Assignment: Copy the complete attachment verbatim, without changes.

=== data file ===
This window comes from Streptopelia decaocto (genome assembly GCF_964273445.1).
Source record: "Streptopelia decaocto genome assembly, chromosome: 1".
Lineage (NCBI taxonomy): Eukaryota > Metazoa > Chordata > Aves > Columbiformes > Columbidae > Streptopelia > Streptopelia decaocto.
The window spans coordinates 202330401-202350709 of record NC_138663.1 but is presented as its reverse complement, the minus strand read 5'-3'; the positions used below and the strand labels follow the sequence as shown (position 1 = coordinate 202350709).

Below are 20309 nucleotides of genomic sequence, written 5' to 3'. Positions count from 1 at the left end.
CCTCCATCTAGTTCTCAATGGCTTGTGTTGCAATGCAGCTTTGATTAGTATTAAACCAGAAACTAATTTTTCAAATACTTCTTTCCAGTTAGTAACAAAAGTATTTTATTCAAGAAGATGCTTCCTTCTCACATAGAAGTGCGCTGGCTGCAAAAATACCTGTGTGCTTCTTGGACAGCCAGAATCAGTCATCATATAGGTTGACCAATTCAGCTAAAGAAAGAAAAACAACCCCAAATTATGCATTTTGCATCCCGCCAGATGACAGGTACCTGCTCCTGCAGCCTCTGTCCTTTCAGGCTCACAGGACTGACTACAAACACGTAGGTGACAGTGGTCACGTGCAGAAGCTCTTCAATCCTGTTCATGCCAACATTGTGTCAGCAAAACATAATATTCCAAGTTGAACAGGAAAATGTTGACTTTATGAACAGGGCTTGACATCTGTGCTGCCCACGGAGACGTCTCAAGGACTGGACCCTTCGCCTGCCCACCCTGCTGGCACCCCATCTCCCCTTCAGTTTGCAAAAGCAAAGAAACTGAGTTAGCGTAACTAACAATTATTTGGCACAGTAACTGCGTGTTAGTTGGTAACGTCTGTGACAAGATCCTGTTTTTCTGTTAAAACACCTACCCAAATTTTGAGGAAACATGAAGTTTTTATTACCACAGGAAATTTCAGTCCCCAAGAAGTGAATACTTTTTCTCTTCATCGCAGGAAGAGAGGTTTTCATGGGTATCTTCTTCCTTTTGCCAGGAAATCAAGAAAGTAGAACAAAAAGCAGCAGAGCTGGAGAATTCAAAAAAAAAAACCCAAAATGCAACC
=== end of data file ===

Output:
This window comes from Streptopelia decaocto (genome assembly GCF_964273445.1).
Source record: "Streptopelia decaocto genome assembly, chromosome: 1".
Lineage (NCBI taxonomy): Eukaryota > Metazoa > Chordata > Aves > Columbiformes > Columbidae > Streptopelia > Streptopelia decaocto.
The window spans coordinates 202330401-202350709 of record NC_138663.1 but is presented as its reverse complement, the minus strand read 5'-3'; the positions used below and the strand labels follow the sequence as shown (position 1 = coordinate 202350709).

Below are 20309 nucleotides of genomic sequence, written 5' to 3'. Positions count from 1 at the left end.
CCTCCATCTAGTTCTCAATGGCTTGTGTTGCAATGCAGCTTTGATTAGTATTAAACCAGAAACTAATTTTTCAAATACTTCTTTCCAGTTAGTAACAAAAGTATTTTATTCAAGAAGATGCTTCCTTCTCACATAGAAGTGCGCTGGCTGCAAAAATACCTGTGTGCTTCTTGGACAGCCAGAATCAGTCATCATATAGGTTGACCAATTCAGCTAAAGAAAGAAAAACAACCCCAAATTATGCATTTTGCATCCCGCCAGATGACAGGTACCTGCTCCTGCAGCCTCTGTCCTTTCAGGCTCACAGGACTGACTACAAACACGTAGGTGACAGTGGTCACGTGCAGAAGCTCTTCAATCCTGTTCATGCCAACATTGTGTCAGCAAAACATAATATTCCAAGTTGAACAGGAAAATGTTGACTTTATGAACAGGGCTTGACATCTGTGCTGCCCACGGAGACGTCTCAAGGACTGGACCCTTCGCCTGCCCACCCTGCTGGCACCCCATCTCCCCTTCAGTTTGCAAAAGCAAAGAAACTGAGTTAGCGTAACTAACAATTATTTGGCACAGTAACTGCGTGTTAGTTGGTAACGTCTGTGACAAGATCCTGTTTTTCTGTTAAAACACCTACCCAAATTTTGAGGAAACATGAAGTTTTTATTACCACAGGAAATTTCAGTCCCCAAGAAGTGAATACTTTTTCTCTTCATCGCAGGAAGAGAGGTTTTCATGGGTATCTTCTTCCTTTTGCCAGGAAATCAAGAAAGTAGAACAAAAAGCAGCAGAGCTGGAGAATTCAAAAAAAAAAACCCAAAATGCAACC